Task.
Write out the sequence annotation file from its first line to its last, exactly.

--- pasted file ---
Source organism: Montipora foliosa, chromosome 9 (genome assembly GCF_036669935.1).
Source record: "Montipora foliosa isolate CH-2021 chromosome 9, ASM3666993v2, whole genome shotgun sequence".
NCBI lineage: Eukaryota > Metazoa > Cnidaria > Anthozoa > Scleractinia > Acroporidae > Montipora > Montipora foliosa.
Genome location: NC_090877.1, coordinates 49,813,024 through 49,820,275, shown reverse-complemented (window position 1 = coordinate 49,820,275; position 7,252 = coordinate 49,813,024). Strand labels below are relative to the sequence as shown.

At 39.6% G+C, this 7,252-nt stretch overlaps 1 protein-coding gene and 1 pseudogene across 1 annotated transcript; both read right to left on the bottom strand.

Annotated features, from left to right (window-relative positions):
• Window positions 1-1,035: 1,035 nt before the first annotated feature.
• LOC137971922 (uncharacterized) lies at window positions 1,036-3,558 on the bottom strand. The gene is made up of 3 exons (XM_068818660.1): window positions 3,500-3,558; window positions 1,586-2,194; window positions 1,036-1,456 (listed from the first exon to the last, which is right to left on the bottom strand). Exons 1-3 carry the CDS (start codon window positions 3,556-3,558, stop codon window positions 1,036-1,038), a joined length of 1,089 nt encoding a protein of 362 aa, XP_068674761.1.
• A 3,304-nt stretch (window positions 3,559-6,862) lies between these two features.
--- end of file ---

Source organism: Montipora foliosa, chromosome 9 (genome assembly GCF_036669935.1).
Source record: "Montipora foliosa isolate CH-2021 chromosome 9, ASM3666993v2, whole genome shotgun sequence".
NCBI lineage: Eukaryota > Metazoa > Cnidaria > Anthozoa > Scleractinia > Acroporidae > Montipora > Montipora foliosa.
Genome location: NC_090877.1, coordinates 49,813,024 through 49,820,275, shown reverse-complemented (window position 1 = coordinate 49,820,275; position 7,252 = coordinate 49,813,024). Strand labels below are relative to the sequence as shown.

At 39.6% G+C, this 7,252-nt stretch overlaps 1 protein-coding gene and 1 pseudogene across 1 annotated transcript; both read right to left on the bottom strand.

Annotated features, from left to right (window-relative positions):
• Window positions 1-1,035: 1,035 nt before the first annotated feature.
• LOC137971922 (uncharacterized) lies at window positions 1,036-3,558 on the bottom strand. The gene is made up of 3 exons (XM_068818660.1): window positions 3,500-3,558; window positions 1,586-2,194; window positions 1,036-1,456 (listed from the first exon to the last, which is right to left on the bottom strand). Exons 1-3 carry the CDS (start codon window positions 3,556-3,558, stop codon window positions 1,036-1,038), a joined length of 1,089 nt encoding a protein of 362 aa, XP_068674761.1.
• A 3,304-nt stretch (window positions 3,559-6,862) lies between these two features.